Anisakis in fish. (Photo: Comer sin Miedo)
New technology helps combat anisakis in fishing boats
Wednesday, May 17, 2017, 02:50 (GMT + 9)
The installation of devices that inactivate anisaki larvae on fishing vessels is one of the technological tools that the Ministry of Agriculture and Fisheries, Food and the Environment wants to encourage to combat this parasite in fish.
This plan is known in the midst of the media controversy following a study in a British scientific journal that warns about the increase in cases of parasitic infections associated with the consumption of raw fish, linked in turn with the increasingly popular sushi consumption.
The implementation of this technology is part of the actions that public administrations and the sector are pushing against this food risk, according to a document that Efeagro has had access to.
The text summarizes the plans presented by the General Secretariat of Fisheries of the Ministry to reinforce the fight against the parasite, which were analyzed in a recent meeting with organizations of shipowners, traditional retailers and distribution companies.
The Administration has insisted on the need to transmit "tranquility and security" messages on one of the most media-related food risks, as there is now the means to control it.
Anisakis is a worm that can be in fish and whose larvae pass into the human digestive tract if the food is eaten raw or undercooked.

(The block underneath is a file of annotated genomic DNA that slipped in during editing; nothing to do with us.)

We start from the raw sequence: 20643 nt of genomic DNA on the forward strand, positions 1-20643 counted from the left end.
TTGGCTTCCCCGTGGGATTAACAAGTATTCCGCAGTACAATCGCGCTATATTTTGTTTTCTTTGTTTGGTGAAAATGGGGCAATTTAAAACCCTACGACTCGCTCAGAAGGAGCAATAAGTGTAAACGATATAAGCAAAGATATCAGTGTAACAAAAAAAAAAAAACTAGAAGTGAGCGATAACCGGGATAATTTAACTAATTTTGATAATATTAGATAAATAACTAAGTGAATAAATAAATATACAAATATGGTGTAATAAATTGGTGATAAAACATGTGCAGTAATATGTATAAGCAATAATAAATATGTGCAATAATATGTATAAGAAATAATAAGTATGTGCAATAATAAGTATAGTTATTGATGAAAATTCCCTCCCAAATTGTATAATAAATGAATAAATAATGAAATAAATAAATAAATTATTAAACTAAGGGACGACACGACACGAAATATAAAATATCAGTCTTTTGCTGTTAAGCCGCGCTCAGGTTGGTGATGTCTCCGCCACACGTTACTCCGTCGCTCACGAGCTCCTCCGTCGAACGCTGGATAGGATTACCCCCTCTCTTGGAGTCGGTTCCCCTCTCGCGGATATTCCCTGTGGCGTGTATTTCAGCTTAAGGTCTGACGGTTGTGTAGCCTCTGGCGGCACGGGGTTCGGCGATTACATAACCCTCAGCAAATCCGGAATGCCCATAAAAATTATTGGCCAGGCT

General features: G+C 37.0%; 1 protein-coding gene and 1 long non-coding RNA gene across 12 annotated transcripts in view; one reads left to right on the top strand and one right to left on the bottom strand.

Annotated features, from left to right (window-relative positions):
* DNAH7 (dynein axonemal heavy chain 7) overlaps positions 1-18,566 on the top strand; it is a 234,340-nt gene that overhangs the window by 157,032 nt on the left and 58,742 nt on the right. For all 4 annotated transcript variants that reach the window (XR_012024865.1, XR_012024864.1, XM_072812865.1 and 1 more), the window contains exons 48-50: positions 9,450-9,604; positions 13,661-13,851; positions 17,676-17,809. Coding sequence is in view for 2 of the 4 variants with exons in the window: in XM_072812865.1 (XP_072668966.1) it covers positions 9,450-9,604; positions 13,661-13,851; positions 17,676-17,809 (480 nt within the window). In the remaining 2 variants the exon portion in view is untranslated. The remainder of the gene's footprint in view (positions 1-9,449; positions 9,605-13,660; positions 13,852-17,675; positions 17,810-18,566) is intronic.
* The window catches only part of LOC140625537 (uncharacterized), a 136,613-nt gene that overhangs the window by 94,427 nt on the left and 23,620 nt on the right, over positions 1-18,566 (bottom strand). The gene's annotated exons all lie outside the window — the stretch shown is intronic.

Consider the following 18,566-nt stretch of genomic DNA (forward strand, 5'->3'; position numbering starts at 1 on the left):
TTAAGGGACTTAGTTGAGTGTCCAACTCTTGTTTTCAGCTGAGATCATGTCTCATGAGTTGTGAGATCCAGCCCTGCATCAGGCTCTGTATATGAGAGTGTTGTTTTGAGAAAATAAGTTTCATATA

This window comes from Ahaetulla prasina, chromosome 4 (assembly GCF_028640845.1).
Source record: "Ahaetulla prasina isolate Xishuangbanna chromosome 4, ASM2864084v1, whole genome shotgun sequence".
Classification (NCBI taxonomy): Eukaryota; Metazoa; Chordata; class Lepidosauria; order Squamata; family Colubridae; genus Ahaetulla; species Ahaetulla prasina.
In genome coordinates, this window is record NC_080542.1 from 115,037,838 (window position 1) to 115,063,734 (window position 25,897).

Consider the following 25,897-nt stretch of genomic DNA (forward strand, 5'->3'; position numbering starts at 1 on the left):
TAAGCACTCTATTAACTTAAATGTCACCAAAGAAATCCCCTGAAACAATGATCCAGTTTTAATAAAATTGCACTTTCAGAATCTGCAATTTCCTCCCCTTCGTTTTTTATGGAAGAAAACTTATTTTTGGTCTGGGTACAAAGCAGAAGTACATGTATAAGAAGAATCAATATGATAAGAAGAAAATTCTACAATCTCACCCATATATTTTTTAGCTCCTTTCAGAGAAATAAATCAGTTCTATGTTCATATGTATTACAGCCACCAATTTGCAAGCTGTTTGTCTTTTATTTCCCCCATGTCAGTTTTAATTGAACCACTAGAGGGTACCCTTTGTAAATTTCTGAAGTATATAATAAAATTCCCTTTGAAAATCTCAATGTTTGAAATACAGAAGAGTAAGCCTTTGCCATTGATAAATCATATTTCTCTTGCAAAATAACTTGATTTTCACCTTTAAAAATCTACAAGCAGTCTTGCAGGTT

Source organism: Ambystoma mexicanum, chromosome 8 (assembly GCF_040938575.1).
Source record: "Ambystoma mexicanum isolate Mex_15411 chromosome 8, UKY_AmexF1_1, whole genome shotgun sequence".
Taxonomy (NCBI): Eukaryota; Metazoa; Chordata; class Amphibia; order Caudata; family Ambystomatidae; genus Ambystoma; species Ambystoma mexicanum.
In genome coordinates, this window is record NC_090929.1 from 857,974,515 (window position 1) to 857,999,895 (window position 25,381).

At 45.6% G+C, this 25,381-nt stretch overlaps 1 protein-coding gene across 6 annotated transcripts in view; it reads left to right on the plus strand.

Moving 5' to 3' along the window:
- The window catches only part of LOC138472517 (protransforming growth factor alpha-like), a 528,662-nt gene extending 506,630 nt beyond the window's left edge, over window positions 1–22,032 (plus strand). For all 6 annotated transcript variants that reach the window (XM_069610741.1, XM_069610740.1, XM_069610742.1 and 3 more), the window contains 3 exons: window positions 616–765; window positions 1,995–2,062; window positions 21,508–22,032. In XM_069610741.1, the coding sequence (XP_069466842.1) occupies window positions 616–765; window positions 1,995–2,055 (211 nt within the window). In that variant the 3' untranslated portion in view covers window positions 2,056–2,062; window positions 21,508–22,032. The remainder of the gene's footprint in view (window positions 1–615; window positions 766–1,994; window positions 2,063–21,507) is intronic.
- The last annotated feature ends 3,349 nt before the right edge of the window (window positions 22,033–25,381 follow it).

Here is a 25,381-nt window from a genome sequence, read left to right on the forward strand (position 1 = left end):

Current standards force establishments that serve or sell food to ensure that fish eaten raw have been frozen at or below -20 °C for at least 24 hours.
According to the Ministry, there is a work plan with short, medium and long-term actions to further mitigate the incidence of anisakis in fish and in the ecosystem, including the installation of devices on vessels to inactivate larvae, which is among the most outstanding ones.
One of the current projects in this area that is highlighted is "Parasite", of the European Commission (EC) and led by the Marine Research Institute of Vigo, on the impact of proper management of viscera on board ships, Efeagro reported.
Technological projects are also being developed such as "Scanisakis", a high resolution scanner so that establishments can determine the degree of infection of the fish samples.
In the short term, the Administration also envisages the development of a UNE standard for on-board viscera management practices.
On the other hand, the Government and sector are encouraging and sensitizing the professionals of the whole food chain on the risks of raw or insufficiently cooked fish.